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I've been testing the Logitech Craft wireless keyboard for you for a few days. First of all: The thing is pretty nice and the review will be relatively long because the keyboard offers a lot of possibilities and I would like to introduce them. But where there is light, there is also shadow and that is what this guide is about. Logitech keyboards and mice are configured using Logi Options software.
With the Logitech Craft keyboard, for example, you can use it to set which actions are triggered by the rotary knob and the function keys on the keyboard - and you can even make these settings on the basis of individual apps, if you want.
In my case, I probably overdid it with the configuration, because at some point the wheel in Adobe Photoshop no longer worked as it should. I then restarted Photoshop, restarted the Mac, reset the keyboard settings in the Logitech Options software and even installed the software myself over it. Unfortunately, all actions were unsuccessful.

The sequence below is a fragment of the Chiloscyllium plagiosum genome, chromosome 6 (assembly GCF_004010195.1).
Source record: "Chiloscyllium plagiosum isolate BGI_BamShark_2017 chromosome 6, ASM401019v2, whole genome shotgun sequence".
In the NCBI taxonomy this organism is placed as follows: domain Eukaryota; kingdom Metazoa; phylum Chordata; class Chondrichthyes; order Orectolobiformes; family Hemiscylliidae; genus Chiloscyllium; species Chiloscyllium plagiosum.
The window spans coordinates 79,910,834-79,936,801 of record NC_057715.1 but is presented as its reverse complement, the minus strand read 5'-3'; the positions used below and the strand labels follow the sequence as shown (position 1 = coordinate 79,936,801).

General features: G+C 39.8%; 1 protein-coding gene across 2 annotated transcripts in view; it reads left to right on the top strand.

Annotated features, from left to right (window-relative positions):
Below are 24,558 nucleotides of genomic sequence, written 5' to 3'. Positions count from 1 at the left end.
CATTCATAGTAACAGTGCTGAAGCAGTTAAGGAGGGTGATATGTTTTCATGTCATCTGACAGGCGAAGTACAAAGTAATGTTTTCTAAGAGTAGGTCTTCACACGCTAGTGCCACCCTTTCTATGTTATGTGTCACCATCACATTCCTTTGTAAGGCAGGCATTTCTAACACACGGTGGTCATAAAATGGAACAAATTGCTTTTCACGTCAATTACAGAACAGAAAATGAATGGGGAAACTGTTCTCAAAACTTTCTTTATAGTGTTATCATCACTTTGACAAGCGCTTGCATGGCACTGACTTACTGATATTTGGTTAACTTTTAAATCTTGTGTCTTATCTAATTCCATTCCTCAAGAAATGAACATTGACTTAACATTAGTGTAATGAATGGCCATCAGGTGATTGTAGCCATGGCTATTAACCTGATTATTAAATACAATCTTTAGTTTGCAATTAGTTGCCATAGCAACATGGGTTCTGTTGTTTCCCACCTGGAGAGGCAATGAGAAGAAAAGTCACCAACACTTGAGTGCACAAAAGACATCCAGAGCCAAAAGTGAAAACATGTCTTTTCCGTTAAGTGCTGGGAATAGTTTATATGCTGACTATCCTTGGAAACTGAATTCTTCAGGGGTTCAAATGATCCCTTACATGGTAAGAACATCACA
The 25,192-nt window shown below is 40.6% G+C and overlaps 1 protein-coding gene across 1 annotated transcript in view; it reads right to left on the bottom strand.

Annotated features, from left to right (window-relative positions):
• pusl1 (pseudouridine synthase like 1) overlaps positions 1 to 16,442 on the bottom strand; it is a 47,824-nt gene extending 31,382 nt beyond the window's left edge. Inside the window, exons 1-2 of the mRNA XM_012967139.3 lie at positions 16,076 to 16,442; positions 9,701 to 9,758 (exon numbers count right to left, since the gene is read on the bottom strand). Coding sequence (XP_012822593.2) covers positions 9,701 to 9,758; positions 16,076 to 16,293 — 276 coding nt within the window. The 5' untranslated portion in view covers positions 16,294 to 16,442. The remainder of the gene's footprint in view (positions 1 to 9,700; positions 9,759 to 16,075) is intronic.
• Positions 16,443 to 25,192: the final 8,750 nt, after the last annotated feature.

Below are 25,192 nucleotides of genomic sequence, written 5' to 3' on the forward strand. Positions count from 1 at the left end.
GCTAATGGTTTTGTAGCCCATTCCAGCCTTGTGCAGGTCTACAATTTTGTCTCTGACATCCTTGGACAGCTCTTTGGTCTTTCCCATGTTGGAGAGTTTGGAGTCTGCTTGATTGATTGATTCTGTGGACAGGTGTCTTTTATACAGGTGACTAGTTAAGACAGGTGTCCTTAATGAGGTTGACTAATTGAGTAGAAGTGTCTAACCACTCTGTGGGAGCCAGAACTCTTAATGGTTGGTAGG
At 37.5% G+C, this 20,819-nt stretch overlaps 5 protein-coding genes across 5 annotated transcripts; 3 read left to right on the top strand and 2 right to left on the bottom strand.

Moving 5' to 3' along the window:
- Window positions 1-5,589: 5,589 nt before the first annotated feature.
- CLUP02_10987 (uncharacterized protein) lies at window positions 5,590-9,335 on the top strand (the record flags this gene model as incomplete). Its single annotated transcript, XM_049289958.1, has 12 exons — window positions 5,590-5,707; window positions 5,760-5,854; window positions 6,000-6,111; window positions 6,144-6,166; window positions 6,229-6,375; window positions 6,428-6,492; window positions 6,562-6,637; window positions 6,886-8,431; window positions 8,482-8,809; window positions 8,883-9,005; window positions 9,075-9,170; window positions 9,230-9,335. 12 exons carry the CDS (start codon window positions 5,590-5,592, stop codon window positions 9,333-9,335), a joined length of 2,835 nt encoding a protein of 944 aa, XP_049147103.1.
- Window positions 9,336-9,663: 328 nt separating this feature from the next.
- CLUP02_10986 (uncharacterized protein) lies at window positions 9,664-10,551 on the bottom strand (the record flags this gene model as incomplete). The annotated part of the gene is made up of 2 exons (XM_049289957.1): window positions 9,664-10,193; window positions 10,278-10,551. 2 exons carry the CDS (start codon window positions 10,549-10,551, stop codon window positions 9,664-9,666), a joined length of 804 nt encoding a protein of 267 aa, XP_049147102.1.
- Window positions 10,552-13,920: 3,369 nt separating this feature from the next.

My last option was to uninstall the Logitech software and then reinstall it. However, there is no way to do this in the software itself. The Options software is in the Applications folder and there was no uninstall app to be found either.
Ultimately, the solution is easier than expected, but Logitech made it kind of complicated because instead of putting the uninstall tool in the Applications folder, they hid it in the Utilities folder.
To fix my problem, I started the "Uninstaller for Logi Options" tool (and of course closed the "Logi Options" app beforehand) and uninstalled everything. Next, I ran the installer again and then ended up in the configuration of my Logitech Craft. After I logged into my Logitech account here, the functions of the rotary wheel were also back to normal in Photoshop, as they should be.
You can see again that most problems - also on the Mac - with Switch off and on or uninstalling and reinstalling are to be resolved.
With Lynne, a graphic artist and designer has joined the team who contributes articles on the topics of homepage, web development and Photoshop. YouTube has recently become one of her areas of activity. Lynne is (unintentionally) very good at generating error messages and thus ensures a steady influx of problem-solving articles, which repeatedly make the Sir Apfelot blog a popular contact point for Mac users.